Monday, March 18, 2019

More bons mots from Diana Athill

The great London editor Diana Athill (think Jean Rhys, John Updike, Margaret Atwood, Norman Mailer, Mordecai Richler, Mavis Gallant, Philip Roth, VS Naipaul, Simone de Beauvoir) was also a talented writer. Her first book, a memoir, came out in the 1960s under the title Instead of a Letter. Fifty years on, Granta published her correspondence with American poet Edward Field as Instead of a book: Letters to a friend.  

Here are some of her epistolatory gems:

"I don't see the singingness of words entirely as an evil, although it can certainly lead writers astray."

In reference to the Fellows' Common Room at All Souls: "an exquisitely comfortable book-and-print-lined room, marinated in centuries of intellectual privilege."

Aging Fellow John Sparrow's little verse (quoted below) struck her as being "like a spell against decay:"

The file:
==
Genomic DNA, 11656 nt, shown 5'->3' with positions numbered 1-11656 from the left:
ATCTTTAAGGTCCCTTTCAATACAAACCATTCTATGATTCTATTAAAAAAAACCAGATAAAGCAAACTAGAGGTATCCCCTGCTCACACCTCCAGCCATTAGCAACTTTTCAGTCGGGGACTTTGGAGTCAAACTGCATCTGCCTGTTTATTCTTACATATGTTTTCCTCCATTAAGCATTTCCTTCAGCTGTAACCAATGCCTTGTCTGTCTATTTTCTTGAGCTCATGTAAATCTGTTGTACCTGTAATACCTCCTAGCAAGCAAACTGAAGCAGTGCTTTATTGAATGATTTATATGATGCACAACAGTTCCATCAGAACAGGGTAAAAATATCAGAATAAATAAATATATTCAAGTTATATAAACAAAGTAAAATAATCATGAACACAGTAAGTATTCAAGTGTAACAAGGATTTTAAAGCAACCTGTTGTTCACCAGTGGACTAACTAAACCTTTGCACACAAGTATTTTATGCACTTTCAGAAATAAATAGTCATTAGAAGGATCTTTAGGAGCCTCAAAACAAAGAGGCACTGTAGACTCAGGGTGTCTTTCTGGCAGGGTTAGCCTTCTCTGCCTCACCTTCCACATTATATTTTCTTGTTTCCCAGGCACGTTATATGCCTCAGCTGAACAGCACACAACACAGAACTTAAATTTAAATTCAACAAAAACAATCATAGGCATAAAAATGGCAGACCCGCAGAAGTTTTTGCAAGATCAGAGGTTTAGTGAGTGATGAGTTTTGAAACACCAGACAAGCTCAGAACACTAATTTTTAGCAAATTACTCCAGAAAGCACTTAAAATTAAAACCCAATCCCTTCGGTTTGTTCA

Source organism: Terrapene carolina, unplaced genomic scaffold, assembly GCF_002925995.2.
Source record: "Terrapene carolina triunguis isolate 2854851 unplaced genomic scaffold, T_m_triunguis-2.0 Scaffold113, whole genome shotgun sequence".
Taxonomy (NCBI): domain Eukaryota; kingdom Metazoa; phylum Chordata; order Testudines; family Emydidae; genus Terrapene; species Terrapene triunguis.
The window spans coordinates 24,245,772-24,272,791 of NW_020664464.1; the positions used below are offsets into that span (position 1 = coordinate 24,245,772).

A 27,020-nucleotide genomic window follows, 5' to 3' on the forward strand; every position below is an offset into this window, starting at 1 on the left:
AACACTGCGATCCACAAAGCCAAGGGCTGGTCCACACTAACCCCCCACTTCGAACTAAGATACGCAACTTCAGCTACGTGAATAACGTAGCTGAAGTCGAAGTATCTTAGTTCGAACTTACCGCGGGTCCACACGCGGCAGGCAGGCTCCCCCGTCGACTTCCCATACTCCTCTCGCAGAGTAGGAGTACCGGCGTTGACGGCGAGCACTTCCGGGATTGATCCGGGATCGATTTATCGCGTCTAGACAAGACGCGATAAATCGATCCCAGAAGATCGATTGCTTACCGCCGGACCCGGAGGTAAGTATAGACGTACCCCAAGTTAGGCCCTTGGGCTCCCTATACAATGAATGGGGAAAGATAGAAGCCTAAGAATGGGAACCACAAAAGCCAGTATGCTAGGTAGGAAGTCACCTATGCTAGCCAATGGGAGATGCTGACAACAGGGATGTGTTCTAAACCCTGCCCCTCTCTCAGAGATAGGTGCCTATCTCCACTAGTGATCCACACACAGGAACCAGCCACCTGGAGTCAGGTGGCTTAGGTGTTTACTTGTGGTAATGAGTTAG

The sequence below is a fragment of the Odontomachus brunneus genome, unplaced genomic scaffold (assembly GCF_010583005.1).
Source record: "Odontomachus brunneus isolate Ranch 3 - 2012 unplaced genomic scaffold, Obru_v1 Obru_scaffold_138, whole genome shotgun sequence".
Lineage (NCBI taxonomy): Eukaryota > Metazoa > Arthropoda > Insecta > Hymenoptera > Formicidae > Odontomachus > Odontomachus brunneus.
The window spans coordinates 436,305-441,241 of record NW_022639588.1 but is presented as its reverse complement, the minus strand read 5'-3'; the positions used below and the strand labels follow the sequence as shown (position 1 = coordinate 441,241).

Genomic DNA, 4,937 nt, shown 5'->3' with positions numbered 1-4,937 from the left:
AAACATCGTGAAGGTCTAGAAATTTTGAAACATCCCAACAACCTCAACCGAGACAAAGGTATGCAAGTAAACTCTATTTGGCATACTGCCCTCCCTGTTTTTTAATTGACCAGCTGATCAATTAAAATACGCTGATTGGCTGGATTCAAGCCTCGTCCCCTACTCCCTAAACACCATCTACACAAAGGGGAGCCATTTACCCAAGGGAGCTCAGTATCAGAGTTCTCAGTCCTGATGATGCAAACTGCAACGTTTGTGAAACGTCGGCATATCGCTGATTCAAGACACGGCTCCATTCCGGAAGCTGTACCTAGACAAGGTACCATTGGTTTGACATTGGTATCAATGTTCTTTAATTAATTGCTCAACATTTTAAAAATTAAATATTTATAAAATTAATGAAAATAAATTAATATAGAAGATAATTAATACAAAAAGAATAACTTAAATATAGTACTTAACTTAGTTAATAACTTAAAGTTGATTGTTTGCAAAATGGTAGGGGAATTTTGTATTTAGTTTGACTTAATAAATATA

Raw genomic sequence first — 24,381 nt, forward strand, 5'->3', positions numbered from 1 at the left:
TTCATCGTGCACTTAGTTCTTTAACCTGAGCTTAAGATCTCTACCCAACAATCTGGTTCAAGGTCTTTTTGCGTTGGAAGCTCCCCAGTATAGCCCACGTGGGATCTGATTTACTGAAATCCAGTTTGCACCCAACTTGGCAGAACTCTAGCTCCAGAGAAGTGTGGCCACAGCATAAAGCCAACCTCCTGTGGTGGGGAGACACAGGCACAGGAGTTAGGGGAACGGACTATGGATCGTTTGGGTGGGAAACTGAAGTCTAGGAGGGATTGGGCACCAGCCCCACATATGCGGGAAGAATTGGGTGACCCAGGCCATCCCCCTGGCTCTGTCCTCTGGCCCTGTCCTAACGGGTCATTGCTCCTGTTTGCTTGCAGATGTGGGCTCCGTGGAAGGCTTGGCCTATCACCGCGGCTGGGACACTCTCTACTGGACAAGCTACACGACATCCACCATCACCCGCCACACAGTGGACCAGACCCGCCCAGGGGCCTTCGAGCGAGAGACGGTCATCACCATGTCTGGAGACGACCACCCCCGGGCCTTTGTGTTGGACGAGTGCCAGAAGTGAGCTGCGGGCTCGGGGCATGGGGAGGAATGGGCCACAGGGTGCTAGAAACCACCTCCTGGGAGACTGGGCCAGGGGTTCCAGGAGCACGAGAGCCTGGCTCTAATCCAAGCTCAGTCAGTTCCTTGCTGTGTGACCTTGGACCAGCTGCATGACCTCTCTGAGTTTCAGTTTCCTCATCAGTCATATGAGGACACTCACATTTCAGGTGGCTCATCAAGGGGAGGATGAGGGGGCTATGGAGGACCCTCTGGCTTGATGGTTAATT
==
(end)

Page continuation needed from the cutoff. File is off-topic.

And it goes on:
I'm accustomed to my dentures
To my deafness I'm resigned
I can cope with my bifocals --
But oh dear! I miss my mind.

Reading a book about postwar economics, she comments that although "one never ...had much time for politicians, but the extent of their idiocy when fully revealed is gobsmacking."

Delighted at Edward's having dedicated a book to her, she comments, "poems, like short stories, are difficult to read...because you read one and go greedily on to the next one, and the next and the next, until you realize that your eyes have started bouncing off them without taking them in."

The Hay Literary Festival, held in Hay-on-Wye, Powys, Wales she calls "much the nicest of all the literary festivals." This year it goes from May 23 to June 2, and Anna Burns will be there.

Saturday, March 16, 2019

Ian Rankin: In a House of Lies

The latest Ian Rankin novel portrays the decline of the press as a group of trained and responsible journalists who do research and check facts. DI Siobhan Clarke reacts angrily when a journalist Laura Smith, asks her to do a trade: inside info in exchange for a heads up on a breaking story that casts the police in a bad light. Smith's response to to the police officer's refusal to bargain is food - however unappetizing - for readerly thought.